Edit Blog Post
Published: June 29th 2017
Geo: 57.6407, 18.2961
This time it didn't come about by poor hygiene, or rats, or some mysterious curse. It came from an Australian traveler, shuttled by a small life boat from a cruise ship onto the unsuspecting shores of Visby. I am the plague. Such is how I've felt lately. Ever since Copenhagen, Ive had a horror flu like infection. A blocked, then runny nose, coughing up horrible rainbows of gunk, spontaneous vomiting, clouded thoughts and dazed states, zero energy. I should have been quarantined, shut away from others, possibly thrown overboard. I even tried to seek assistance at the medical centre. However the price of a remote chance at salvation to see the doctor came in at $170US for a short appointment. Not a price I was willing to pay. So the ship medical assistant handed me a bottle of cough syrup (in exchange for $7) a handful of cough drops, gave me a pat on the head, sent me on my way and said everything would be alright. If she only knew of the woe, the walking biological weapon, she would unleash onto the people of Visby, she may have reconsidered. For I shudder to think how many I may
have unwillingly infected and shared my disease with today.
Whilst my visit to the island of Gotland (part of Sweden) may not actually have been quite as epic as the black plague of medieval times, the city of Visby is arguably the most intact medieval town in Europe. Once the major trade city in the Baltic Sea, much of many of the original 11th century buildings still stand. Nearly the entire city wall is still intact, along with all the three city gate entrances and guard towers.
As the port is too small to accommodate a large cruise ship of todays standards, our ship anchored off shore and tendered passengers ashore using the life boats. Initially we booked a walking tour, but at $35each, decided to save some money and go it alone. It was a good choice. We came ashore around 9, and started with a short walk around the city parameter. The walls were most impressive and there was plenty of useful tourist information around.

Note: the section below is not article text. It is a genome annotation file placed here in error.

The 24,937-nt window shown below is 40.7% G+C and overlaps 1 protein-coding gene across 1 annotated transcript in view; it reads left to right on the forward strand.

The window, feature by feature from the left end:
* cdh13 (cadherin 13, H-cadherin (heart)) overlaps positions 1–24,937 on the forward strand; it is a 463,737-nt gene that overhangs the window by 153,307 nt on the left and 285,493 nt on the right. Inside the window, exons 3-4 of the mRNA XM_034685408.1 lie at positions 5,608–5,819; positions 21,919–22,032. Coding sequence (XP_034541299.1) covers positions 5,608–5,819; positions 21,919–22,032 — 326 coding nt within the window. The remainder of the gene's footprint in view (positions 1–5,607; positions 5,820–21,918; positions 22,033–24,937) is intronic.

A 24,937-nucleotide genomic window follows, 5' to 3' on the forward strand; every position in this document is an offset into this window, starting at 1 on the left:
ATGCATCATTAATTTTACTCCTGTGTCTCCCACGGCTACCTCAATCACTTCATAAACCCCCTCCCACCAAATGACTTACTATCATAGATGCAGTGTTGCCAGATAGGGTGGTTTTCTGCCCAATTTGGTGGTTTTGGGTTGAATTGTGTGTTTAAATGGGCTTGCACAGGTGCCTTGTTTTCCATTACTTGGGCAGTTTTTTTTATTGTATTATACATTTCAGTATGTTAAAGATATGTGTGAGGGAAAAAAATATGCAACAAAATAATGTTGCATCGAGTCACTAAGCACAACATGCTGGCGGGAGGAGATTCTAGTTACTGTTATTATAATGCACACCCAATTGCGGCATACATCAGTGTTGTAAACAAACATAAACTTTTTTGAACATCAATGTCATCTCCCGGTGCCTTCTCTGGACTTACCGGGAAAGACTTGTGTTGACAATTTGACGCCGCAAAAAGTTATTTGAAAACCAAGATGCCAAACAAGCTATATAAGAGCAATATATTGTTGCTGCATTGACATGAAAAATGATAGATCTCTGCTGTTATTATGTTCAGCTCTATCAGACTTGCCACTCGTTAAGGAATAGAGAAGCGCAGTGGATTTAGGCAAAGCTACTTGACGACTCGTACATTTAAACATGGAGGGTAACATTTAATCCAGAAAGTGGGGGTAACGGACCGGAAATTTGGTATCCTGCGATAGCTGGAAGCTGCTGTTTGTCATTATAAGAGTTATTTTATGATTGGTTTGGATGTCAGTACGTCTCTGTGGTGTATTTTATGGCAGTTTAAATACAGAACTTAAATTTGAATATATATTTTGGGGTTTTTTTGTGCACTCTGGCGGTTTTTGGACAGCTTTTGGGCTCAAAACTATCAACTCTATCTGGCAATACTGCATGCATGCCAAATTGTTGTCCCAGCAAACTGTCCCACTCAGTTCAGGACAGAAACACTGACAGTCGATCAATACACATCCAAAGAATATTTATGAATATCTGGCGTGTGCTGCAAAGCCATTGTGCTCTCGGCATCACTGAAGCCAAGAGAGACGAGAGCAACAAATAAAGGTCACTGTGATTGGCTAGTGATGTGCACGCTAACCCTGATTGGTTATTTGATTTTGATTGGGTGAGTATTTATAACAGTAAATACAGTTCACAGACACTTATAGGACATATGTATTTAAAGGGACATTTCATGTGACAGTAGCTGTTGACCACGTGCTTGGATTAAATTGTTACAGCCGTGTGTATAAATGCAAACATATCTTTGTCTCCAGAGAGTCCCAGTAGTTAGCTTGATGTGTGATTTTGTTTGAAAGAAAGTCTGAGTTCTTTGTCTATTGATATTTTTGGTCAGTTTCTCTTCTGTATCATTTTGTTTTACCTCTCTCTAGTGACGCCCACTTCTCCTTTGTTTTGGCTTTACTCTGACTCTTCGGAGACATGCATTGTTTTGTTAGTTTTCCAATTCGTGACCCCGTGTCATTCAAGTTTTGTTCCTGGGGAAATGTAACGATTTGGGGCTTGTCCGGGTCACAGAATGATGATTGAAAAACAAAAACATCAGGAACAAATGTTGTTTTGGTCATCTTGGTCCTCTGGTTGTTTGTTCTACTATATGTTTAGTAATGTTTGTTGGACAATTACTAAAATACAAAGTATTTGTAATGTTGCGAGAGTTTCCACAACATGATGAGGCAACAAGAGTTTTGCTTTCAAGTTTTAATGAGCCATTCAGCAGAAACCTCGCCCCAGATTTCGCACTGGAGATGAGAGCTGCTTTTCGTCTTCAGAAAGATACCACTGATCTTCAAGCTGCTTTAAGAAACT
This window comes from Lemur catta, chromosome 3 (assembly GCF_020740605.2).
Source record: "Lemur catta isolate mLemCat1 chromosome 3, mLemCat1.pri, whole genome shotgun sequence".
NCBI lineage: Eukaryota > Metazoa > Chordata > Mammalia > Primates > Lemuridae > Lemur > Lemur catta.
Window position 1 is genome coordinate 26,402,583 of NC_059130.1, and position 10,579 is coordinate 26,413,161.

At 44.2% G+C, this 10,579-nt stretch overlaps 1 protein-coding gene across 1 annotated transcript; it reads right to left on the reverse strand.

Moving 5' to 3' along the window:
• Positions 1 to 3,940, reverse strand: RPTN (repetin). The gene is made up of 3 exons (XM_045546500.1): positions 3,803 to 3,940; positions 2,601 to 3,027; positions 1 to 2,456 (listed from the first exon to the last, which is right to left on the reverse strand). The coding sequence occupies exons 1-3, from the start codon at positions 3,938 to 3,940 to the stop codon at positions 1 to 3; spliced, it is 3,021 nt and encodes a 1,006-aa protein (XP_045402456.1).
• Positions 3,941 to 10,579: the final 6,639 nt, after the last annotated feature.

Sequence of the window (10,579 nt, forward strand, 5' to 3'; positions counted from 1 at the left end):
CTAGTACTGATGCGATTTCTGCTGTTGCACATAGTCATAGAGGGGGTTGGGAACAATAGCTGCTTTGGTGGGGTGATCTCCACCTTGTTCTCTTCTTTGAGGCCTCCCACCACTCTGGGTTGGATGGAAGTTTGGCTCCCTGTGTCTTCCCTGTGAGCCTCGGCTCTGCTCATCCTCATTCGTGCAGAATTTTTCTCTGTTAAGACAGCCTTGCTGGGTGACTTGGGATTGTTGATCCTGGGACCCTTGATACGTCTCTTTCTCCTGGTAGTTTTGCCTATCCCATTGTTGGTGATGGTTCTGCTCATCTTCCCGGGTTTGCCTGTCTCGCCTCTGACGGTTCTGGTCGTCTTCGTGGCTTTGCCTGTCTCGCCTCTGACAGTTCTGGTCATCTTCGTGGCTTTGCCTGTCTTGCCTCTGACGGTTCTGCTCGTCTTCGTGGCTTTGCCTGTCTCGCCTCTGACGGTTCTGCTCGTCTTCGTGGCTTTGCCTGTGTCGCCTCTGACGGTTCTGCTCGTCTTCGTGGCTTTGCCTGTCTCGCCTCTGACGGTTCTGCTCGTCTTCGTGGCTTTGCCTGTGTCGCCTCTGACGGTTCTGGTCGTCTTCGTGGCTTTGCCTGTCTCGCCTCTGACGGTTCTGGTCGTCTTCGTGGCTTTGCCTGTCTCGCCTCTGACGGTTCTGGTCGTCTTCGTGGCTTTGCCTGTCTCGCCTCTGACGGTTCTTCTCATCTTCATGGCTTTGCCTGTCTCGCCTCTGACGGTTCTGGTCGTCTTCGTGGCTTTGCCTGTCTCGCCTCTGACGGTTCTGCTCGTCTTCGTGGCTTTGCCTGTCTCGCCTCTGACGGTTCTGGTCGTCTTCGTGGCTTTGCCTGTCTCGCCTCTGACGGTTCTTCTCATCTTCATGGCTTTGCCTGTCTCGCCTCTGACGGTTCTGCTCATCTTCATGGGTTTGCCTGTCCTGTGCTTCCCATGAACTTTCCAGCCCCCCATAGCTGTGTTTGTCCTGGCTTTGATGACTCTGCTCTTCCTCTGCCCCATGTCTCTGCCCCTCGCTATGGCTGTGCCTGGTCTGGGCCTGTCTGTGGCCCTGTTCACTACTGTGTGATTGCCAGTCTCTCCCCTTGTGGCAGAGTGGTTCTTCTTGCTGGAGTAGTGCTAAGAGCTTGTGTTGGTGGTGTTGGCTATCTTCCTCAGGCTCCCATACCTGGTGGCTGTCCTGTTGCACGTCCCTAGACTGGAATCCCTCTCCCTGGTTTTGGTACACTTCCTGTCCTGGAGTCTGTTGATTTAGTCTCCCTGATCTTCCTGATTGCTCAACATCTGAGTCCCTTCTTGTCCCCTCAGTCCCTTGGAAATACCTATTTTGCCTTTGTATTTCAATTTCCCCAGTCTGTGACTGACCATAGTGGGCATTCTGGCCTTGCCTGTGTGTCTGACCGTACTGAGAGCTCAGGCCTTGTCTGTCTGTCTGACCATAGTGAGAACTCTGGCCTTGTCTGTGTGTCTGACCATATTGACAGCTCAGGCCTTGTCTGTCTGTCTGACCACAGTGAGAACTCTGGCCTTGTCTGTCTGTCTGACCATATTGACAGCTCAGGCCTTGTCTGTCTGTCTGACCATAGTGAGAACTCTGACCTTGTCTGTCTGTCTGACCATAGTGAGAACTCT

After a couple kilometres around the city, we entered the north gate to explore its interior. We walked the winding cobbled streets, browsing some shops, and exploring the countless ruined churches and buildings of
Visby. The most significant monuments being the Cathedral of Marie Lucia and ruined St Nicholas church.
I managed to still really enjoy the day, despite feeling terrible. The sun was welcome and I loved the medieval buildings. Tourists aside, this was definitely the quietest town we had visited. It felt like a ghost town at times, no locals to be seen.
We found some Stepsils at a general store, and along with the cough syrup, cold and flu tablets and some rest this afternoon, I feel I'm slowly on the road to recovery. We were back on the boat around 1pm for a 3pm departure. Ive been in bed, whilst Natalie hit the gym and enjoyed some sunbaking. Tomorrow we are off on a guided tour of Latvia! Looking forward to it.
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